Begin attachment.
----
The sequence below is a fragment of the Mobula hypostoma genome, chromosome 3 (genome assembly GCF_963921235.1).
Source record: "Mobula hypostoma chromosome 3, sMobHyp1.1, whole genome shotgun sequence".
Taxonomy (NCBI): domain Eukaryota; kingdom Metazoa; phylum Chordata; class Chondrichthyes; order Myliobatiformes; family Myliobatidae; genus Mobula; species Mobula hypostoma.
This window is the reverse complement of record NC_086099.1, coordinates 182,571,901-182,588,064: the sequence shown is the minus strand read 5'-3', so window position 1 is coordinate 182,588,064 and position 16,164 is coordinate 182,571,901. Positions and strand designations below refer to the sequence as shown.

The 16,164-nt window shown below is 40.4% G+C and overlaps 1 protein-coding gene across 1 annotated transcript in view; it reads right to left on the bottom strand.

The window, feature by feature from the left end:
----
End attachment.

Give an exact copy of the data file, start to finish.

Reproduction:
The sequence below is a fragment of the Mobula hypostoma genome, chromosome 3 (genome assembly GCF_963921235.1).
Source record: "Mobula hypostoma chromosome 3, sMobHyp1.1, whole genome shotgun sequence".
Taxonomy (NCBI): domain Eukaryota; kingdom Metazoa; phylum Chordata; class Chondrichthyes; order Myliobatiformes; family Myliobatidae; genus Mobula; species Mobula hypostoma.
This window is the reverse complement of record NC_086099.1, coordinates 182,571,901-182,588,064: the sequence shown is the minus strand read 5'-3', so window position 1 is coordinate 182,588,064 and position 16,164 is coordinate 182,571,901. Positions and strand designations below refer to the sequence as shown.

The 16,164-nt window shown below is 40.4% G+C and overlaps 1 protein-coding gene across 1 annotated transcript in view; it reads right to left on the bottom strand.

The window, feature by feature from the left end: